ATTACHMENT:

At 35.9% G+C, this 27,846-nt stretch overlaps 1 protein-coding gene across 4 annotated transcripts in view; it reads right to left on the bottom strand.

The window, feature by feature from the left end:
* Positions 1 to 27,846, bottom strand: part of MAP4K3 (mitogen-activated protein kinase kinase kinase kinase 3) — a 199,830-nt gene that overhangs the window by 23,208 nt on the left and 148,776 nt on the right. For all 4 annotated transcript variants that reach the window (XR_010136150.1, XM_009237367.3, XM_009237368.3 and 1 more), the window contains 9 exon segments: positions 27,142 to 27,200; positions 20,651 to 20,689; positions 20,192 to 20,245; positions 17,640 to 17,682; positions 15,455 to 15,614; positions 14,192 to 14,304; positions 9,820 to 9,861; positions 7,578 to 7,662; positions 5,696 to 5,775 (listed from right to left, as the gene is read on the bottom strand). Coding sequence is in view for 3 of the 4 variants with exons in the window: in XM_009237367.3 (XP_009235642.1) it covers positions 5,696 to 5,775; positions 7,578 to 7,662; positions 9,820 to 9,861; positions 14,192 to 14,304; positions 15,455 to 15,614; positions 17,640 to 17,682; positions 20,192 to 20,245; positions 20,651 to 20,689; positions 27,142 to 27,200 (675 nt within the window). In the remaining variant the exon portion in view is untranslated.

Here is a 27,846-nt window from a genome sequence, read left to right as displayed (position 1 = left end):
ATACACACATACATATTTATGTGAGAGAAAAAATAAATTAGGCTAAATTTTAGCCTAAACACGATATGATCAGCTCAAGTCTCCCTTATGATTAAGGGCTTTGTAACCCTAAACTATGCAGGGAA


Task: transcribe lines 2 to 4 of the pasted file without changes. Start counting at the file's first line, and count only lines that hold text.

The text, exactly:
The window, feature by feature from the left end:
* Positions 1 to 27,846, bottom strand: part of MAP4K3 (mitogen-activated protein kinase kinase kinase kinase 3) — a 199,830-nt gene that overhangs the window by 23,208 nt on the left and 148,776 nt on the right. For all 4 annotated transcript variants that reach the window (XR_010136150.1, XM_009237367.3, XM_009237368.3 and 1 more), the window contains 9 exon segments: positions 27,142 to 27,200; positions 20,651 to 20,689; positions 20,192 to 20,245; positions 17,640 to 17,682; positions 15,455 to 15,614; positions 14,192 to 14,304; positions 9,820 to 9,861; positions 7,578 to 7,662; positions 5,696 to 5,775 (listed from right to left, as the gene is read on the bottom strand). Coding sequence is in view for 3 of the 4 variants with exons in the window: in XM_009237367.3 (XP_009235642.1) it covers positions 5,696 to 5,775; positions 7,578 to 7,662; positions 9,820 to 9,861; positions 14,192 to 14,304; positions 15,455 to 15,614; positions 17,640 to 17,682; positions 20,192 to 20,245; positions 20,651 to 20,689; positions 27,142 to 27,200 (675 nt within the window). In the remaining variant the exon portion in view is untranslated.

Here is a 27,846-nt window from a genome sequence, read left to right as displayed (position 1 = left end):